Earn referral rewards when you refer your friends to sign up!

 

Fall down 7, get up 8

 After getting his commercial class A license last week, Steve Fisher sat down and shared with us his difficulties and how they brought him to our doorstep.

“After I lost my job I was a little bit of a wreck. I was trying to think what I should do next and for the better part of 7 years I’ve always thought about getting my Class A license. So I decided to take the first step and look online for schools. CCS was the first one on the list. So I gave them a call and I talked to a gentlemen and he was very nice and gave me a rundown (over the phone) of the school. He told me about a program that went through Coastline Community College and that also had ties to One-Stop Center of Orange County. The program was designed to help people start a new trade and also find a new job. The gentleman told me that the program would help pay for the course. After talking to the gentleman, I went and looked at some other schools, two that were close to me and they were a little cheaper. But one school I would have had to go out to Riverside to train and CCS– they trained here in Anaheim.”

The key thing, he told us was, “I just wanted to be able to start a new, fresh start. I also was afraid that I wouldn’t be able to do or even finish the course. I’m glad that I proved myself wrong.”

“It was more than one light bulb that went off. Each step from the test that I had to study, the pre-trip, 5 point brake inspection, the alley dock, the parallel parking and learning to double clutch,” Steve added. “The difficulties and obstacles I faced were that I have a really bad memory and how did I overcome it? I just wouldn’t let myself quit. I just had to do this. To prove to myself I could do it!”

We asked him what was surprising or unexpected about his experienced. He said, “There was when we went to take the test at the DMV and to see all the different schools that were there and how bad their students were at doing the skills test. I was very lucky that my instructors showed me the right away and safe way to drive and park.”

“The school wouldn’t give up on me,” Steve told us. Right now, he concluded, “I’m looking forward to getting a new job. There are many different schools out there but if you want one of the best then CCS is the best choice.”

When One Door Closes, Many Open

Returning from a flight from Chicago, our Homeland Security and Investigations graduate, Kirk Wahrman decided to drop by and say hello. We had lost touch with him for a while since he was in the process of applying for a health and safety supervisory position on the other side of the US.
Before coming to California Career School, Mr. Wahrman was in the health and safety industry working happily and enjoying his duties. However, an unexpected discovery with his own health had forced him out of the job—he was diagnosed with cancer. After several months of testing and various visits to hospitals, he returned to his work place only to find that he was relieved of his position.

This devastating news forced him to turn to the Employment Development Department (EDD) for the next step. “They kept telling me,” Kirk recalled, “You have good experience but you don’t have a degree.” Having been in the industry for years, Kirk’s experience level was high but a school background was lacking. After more dead ends and little progress in his search, Kirk changed his focus and decided to look into the security field. From 1975 to about 1995, Mr. Wahrman served in the Navy . “I was in security many years ago. Getting back into the business, being post 9/11, I knew there were going to be many changes,” he expressed.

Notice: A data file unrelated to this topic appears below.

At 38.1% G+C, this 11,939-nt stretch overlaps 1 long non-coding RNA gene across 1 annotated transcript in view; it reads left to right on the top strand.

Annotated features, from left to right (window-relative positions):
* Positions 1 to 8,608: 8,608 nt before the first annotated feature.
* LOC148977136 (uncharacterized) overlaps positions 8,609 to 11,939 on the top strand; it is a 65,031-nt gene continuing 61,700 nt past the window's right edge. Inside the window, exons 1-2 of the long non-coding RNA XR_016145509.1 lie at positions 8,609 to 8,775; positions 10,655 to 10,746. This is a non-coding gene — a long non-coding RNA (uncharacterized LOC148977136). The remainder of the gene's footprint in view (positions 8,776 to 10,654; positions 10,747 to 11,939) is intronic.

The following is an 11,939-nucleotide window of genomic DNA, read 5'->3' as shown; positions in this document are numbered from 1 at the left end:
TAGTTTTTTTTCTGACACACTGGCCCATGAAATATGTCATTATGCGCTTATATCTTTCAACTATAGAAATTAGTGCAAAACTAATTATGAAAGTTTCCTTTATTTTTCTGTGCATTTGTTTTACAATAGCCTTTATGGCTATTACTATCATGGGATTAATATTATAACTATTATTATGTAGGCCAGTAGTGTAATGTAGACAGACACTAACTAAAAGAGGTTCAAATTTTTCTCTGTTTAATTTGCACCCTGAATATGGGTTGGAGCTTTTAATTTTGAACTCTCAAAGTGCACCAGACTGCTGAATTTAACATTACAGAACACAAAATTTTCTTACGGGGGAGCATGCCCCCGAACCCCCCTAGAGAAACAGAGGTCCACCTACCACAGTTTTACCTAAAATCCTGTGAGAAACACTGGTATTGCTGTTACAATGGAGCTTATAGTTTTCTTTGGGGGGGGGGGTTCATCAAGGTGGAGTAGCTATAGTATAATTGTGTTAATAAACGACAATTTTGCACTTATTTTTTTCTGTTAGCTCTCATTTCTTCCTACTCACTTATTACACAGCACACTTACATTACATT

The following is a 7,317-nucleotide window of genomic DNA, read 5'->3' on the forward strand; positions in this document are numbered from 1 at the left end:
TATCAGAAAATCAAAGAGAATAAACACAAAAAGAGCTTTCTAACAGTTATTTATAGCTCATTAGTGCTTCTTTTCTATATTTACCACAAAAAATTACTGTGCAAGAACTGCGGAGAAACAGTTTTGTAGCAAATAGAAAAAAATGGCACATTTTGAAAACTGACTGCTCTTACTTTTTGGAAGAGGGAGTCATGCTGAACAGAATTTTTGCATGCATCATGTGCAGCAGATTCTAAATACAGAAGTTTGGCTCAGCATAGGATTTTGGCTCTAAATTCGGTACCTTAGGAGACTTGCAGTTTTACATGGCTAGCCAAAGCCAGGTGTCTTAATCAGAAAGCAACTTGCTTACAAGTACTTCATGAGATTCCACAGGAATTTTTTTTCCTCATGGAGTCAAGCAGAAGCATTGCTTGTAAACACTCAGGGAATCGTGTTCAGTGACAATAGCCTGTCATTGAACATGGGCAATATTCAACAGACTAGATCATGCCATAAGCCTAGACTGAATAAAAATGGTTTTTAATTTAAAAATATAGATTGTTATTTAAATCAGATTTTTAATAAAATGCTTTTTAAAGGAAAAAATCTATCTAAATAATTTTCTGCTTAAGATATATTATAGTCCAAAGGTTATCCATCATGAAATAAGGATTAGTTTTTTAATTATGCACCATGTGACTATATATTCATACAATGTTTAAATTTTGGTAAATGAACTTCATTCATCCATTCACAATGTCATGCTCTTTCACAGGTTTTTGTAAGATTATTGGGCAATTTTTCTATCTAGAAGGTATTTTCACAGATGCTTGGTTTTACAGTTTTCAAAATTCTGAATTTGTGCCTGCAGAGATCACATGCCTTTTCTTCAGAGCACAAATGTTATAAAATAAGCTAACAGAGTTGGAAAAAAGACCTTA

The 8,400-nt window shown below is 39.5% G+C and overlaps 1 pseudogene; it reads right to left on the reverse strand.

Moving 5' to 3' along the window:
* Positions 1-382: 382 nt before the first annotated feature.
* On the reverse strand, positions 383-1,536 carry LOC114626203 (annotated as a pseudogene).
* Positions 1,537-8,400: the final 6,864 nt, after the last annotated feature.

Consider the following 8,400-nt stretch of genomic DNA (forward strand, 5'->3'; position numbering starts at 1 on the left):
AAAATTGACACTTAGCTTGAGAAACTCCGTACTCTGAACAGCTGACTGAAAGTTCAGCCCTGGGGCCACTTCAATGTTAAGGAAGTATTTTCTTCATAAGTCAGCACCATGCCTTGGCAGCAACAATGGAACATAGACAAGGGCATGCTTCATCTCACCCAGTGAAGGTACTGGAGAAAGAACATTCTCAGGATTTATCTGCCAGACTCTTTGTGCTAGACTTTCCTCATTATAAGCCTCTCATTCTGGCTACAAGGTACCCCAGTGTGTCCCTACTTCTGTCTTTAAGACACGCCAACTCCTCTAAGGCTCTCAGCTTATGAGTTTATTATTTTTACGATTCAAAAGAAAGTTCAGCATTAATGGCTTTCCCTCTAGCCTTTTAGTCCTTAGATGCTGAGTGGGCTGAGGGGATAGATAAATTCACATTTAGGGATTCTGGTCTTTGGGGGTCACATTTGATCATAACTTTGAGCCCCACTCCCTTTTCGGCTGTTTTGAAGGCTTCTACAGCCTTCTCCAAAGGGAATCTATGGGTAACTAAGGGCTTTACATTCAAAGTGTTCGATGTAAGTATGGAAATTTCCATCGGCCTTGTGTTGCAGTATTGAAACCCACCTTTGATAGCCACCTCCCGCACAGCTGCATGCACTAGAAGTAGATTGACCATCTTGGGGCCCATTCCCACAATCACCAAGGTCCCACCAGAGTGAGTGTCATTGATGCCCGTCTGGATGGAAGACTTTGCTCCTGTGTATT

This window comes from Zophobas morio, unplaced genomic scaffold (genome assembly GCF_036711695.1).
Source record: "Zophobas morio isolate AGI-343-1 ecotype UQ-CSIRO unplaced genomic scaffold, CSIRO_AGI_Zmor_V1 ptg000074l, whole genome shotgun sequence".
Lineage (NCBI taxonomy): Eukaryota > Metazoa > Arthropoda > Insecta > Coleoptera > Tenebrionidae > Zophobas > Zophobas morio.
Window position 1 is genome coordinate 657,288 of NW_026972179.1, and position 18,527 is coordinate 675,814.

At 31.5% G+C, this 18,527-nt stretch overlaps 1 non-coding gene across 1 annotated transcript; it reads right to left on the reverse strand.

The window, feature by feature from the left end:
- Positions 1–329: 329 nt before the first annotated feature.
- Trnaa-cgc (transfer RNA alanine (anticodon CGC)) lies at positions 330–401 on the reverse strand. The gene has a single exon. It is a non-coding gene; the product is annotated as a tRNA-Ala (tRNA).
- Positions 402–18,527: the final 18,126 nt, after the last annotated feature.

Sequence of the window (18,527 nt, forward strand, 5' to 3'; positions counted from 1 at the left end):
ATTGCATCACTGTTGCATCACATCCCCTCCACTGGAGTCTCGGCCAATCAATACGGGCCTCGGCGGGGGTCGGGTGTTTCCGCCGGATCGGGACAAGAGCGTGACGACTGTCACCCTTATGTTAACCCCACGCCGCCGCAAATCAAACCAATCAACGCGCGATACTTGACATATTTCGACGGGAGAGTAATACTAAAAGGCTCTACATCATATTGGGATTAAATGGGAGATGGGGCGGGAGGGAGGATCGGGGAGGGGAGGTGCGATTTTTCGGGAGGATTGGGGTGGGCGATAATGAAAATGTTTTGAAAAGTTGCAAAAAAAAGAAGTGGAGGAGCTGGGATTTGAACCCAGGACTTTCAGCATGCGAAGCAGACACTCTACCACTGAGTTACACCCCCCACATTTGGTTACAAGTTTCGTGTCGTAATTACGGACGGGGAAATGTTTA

“And that’s how I found California Career School,” Kirk said. Various aspects of security needed to be looked at in very different ways than what had been done in the past. “Roland,” said Kirk, “was very supportive and flexible, very knowledgeable, very thorough, generally takes an interest in the students and wants to see them succeed.” Roland Esquivel is our course instructor for the Homeland Security and Investigations course.

We asked Kirk about his favorite part of the course. “Graduation day,” he exclaimed, “with all the food and festivities. No, I’m just teasing. But the sense of accomplishment was there, that I completed a huge 500 hours of training.”

“We studied a lot of real life security issues, things in the news, things that were current.” Students would read these articles and the class would break them down into what laws were applied in those given situations, what procedures were taken, correct and incorrect actions taken towards a suspect, and other types of observations. “It really helped me learn the right way to look at a situation and be a better security officer.”

“Once I finished California Career School, I was considered for higher than entry level positions.” His military background played a huge part in that. Since then, the California Career School placement office has helped Kirk obtain offers from Securitas and Allied Barton. Kirk worked for both of these companies but as of this writing, he will hopefully be returning to Chicago to pursue an opportunity that he recently found in the industry he was originally in: health and safety.

We hope that Kirk will make it into this job as it is the one that he was originally looking for before reaching out to California Career School. It is indeed in his own health and his own safety that we wish him well. We would like to thank Mr. Kirk Wahrman for repeatedly taking the time to come in to visit with big smiles and always something funny to share.

“He’s got a lot of talent—he was a great student,” said Roland, our instructor. “[He] had a lot of fun experiences to share with the class, made the class more interesting… he had a great sense of humor, he will do great at whatever he puts his mind to.”